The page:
Family and domestic violence is a brutal reality for many people. Every week, a woman will die as a result of domestic violence in Australia.
Domestic and family violence can be perpetrated by a partner, as well as by a close member of your family or someone else you live with.
It is important to remember that this issue is not limited to physical violence. Threats, manipulation and other forms of psychologically and emotionally abusive behaviour are all forms of domestic abuse.
Leaving an abusive relationship is difficult and usually requires taking time off work. Accessing support services and making other necessary arrangements takes time and it should not be up to victims to shoulder the financial burden.
In 2018 the ACTU case to the Fair Work Commission led to five days of unpaid family and domestic violence leave becoming standard for all employees. The union movement continues to campaign for this leave to be extended to ten days and to be paid.
All employees, including casuals, are entitled to five days of unpaid family and domestic violence leave each year. Many awards and enterprise agreements give you the right to access up to ten days of paid leave.
Unlike some other types of leave, family and domestic violence leave does not accumulate over time. You just get credited at least five days of leave at the start of each year.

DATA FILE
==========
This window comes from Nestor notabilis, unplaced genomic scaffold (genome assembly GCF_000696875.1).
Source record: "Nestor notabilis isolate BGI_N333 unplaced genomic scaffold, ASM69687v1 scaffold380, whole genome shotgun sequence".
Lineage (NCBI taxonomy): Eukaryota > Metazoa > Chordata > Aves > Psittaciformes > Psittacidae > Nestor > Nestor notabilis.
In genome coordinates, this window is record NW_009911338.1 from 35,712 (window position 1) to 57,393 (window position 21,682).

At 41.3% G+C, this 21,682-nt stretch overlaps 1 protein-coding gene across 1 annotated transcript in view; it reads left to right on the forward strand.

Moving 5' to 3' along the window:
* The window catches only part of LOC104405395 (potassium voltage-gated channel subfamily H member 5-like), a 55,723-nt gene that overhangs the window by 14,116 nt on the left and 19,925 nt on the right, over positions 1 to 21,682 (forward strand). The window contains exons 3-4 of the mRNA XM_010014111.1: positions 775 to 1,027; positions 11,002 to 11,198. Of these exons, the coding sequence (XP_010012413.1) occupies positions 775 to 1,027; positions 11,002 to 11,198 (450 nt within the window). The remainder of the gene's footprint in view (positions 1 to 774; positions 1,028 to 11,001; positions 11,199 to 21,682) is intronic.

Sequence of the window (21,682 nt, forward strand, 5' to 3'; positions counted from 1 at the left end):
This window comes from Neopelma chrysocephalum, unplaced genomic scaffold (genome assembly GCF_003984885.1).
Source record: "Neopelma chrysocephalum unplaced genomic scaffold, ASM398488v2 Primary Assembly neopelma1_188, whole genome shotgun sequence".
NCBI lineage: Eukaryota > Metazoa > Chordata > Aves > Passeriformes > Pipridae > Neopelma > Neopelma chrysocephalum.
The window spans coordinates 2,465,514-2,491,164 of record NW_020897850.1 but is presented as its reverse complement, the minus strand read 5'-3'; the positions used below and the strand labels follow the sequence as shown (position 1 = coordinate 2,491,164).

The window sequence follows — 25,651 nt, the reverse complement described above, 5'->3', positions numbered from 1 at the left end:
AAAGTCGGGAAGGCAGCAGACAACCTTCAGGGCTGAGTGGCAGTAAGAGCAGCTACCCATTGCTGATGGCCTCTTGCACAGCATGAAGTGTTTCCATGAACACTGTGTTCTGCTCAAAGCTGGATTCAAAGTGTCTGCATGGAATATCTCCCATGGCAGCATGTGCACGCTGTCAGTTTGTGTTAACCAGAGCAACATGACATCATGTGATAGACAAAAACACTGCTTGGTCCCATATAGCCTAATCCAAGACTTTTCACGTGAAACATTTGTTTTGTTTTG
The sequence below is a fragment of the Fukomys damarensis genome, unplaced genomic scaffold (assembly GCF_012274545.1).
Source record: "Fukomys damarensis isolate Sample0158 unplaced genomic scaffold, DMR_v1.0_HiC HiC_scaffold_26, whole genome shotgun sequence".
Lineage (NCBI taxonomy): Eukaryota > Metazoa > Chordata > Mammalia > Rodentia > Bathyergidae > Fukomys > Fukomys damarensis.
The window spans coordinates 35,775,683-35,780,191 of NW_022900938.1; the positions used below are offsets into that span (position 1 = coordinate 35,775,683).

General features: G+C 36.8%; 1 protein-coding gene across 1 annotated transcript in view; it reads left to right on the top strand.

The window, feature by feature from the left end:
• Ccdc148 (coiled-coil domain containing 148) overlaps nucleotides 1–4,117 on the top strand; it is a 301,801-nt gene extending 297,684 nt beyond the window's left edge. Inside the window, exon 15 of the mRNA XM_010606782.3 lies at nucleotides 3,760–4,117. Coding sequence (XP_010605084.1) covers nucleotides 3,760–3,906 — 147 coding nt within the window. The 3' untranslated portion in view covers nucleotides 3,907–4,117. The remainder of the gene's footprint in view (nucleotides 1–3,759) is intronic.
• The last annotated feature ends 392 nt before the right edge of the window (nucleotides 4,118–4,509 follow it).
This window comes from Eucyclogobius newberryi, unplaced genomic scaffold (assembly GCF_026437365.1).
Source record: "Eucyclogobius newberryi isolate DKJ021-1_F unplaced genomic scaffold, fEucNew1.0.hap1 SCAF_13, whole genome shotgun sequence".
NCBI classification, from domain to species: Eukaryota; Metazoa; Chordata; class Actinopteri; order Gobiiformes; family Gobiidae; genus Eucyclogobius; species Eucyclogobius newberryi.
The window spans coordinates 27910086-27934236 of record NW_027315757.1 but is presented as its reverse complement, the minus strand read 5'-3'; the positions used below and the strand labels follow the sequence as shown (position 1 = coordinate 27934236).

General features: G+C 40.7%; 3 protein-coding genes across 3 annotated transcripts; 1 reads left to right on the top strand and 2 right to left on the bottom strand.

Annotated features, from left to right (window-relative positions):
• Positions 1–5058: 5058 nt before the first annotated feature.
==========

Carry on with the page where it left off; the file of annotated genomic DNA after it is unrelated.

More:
You also do not get paid out for unused days when you leave your job, so make sure that you take this leave if you need it.
If you need more than five days of leave, most reasonable employers should make allowances and support you. If your employer cannot offer you more days of paid leave, you also have the option of taking unpaid domestic and family violence leave.
If you are experiencing domestic abuse and need help dealing with your employer, your union is there to help you. You can also call us on 1300 486 466 for free, confidential advice and assistance.
If you need support that does not relate to your work, 1800 Respect provides free, confidential assistance to victims of domestic abuse.
Funding for this factsheet was provided by the Victorian Government as part of the UTECH project. Please note that the information given here is general information only and is not legal advice. For further assistance, it is recommended you speak to your union.